A little of what you fancy . . .
A healthy fish bake and an indulgent dessert
S ometimes you need a no-nonsense kind of dish that is good for a Sunday lunch or dinner and ticks some nutritional boxes, and another that shows you have a bit of dazzle up your sleeve.
This salmon and leek bake is a dish that screams “I am a grown-up” and can be rustled up in a jiffy. It shows a streak of sense and will please slightly fussy types that like things piping hot and quite plain. It is one of those dishes though that really looks lovely before it is cooked, but then loses its leeky-green lustre once it has baked in the oven. But don’t worry, the flavour is still there.
It’s the type of dish my late mum, Val, would have approved of and would always have been delighted to eat: no butter or cream, a good oily fish and plenty of greens. She would have tolerated the Greek yoghurt, but would probably have preferred it without any dairy, so you can fool around with this one. Olive oil, lemon juice and herbs will do.
This prune and caramel dessert, on the other hand, would have been her Achilles pudding, for she adored anything with prunes, dark chocolate or raisins (especially rum-raisin ice-cream). However she had the discipline and good sense to only eat small quantities of those things that are bad for us. But I know if she’d got her hands on this pudding, she would even have eaten small bites of it for breakfast, such was her weakness for a delicious dessert.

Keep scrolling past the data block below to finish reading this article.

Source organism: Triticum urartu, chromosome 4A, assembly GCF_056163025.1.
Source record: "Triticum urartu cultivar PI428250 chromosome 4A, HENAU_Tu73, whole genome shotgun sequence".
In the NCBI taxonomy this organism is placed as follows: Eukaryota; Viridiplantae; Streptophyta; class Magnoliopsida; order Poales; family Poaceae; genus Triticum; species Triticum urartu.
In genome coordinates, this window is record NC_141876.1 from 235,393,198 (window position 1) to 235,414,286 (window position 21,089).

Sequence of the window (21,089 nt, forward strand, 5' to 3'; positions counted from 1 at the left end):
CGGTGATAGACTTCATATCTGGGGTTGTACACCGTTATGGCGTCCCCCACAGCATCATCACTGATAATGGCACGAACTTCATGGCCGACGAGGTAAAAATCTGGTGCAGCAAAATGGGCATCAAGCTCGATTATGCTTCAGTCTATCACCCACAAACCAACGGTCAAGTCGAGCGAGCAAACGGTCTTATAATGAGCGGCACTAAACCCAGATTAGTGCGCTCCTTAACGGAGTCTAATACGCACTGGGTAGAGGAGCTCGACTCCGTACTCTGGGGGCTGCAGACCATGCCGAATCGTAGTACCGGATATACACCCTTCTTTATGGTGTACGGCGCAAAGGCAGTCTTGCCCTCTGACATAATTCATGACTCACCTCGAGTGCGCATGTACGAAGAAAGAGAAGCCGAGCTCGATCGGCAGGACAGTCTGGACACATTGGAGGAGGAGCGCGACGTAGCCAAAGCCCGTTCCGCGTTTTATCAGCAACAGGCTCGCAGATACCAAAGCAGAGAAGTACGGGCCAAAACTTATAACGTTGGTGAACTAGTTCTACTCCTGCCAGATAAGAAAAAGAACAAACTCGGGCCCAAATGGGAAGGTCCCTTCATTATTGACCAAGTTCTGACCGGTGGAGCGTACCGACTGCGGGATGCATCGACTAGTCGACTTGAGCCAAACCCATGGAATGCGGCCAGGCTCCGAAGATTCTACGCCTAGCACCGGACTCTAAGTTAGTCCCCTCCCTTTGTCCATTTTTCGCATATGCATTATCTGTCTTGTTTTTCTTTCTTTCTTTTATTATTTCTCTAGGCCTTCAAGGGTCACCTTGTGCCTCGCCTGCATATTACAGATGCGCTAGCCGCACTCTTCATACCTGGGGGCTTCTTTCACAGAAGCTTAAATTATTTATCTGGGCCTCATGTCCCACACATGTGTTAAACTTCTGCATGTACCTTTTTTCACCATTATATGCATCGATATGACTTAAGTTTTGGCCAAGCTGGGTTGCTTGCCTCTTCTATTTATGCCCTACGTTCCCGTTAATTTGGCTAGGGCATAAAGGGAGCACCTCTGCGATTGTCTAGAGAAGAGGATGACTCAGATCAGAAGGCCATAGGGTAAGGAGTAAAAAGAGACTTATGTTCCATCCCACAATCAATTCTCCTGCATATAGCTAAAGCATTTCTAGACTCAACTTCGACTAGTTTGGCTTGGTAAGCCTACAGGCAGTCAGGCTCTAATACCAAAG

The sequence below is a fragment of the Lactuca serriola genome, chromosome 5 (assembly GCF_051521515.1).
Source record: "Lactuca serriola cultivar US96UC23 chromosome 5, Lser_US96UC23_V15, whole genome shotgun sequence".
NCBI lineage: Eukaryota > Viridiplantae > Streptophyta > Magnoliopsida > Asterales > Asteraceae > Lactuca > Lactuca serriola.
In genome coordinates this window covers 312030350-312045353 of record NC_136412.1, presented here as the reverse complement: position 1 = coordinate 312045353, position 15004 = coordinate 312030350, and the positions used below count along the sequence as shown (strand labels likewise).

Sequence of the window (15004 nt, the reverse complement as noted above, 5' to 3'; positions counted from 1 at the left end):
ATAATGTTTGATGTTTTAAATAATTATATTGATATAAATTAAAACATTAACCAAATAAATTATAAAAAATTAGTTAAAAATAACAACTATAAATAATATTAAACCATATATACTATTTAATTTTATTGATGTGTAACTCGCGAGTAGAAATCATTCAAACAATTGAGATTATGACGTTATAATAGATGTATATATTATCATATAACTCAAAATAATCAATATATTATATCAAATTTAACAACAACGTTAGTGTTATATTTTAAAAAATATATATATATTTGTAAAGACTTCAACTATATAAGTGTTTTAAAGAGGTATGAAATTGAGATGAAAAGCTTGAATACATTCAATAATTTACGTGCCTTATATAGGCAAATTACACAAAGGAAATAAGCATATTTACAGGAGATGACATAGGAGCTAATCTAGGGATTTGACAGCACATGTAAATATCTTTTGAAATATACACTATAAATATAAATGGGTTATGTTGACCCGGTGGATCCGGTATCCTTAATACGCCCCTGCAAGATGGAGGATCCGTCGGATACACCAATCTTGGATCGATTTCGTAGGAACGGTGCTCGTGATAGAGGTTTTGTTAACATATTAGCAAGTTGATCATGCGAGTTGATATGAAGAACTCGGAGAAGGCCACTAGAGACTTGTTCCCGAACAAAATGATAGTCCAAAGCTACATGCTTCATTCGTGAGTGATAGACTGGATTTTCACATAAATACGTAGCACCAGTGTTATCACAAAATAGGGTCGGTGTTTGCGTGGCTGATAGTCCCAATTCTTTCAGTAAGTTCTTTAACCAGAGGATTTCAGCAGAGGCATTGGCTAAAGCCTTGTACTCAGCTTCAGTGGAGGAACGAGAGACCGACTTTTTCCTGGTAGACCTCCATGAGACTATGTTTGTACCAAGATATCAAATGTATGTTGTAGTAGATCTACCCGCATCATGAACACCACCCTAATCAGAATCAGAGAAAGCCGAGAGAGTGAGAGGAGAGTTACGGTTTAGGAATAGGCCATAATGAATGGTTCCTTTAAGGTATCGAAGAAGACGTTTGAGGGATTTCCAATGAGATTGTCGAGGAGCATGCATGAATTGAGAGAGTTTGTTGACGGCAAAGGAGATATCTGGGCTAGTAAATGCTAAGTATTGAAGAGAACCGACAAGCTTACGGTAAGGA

I often forget that prunes are dried plums and although many folk really just think of them as some sort of fruit laxative, they are very much prized in the highest culinary regard in France, featuring in many classic desserts. So embrace them here without any shame.
The recipe makes quite a large batch and the warmth from all the spices gives this a great edge. Cardamom, also known as the queen of spices, is one of those flavours that is so unusual and works so well in both savoury and sweet dishes.
But this is a recipe that really does need the caramel sauce to bring out the depth of flavours. I would recommend making this the day before you want to serve it, lightly scoring it into slices, pouring half the sauce over it while still in the tin and leaving it to soak overnight. Return it to the oven to warm slightly, and then serve individual portions with yet more sauce slathered on top. A good blob of cream or Greek yoghurt would be a good addition.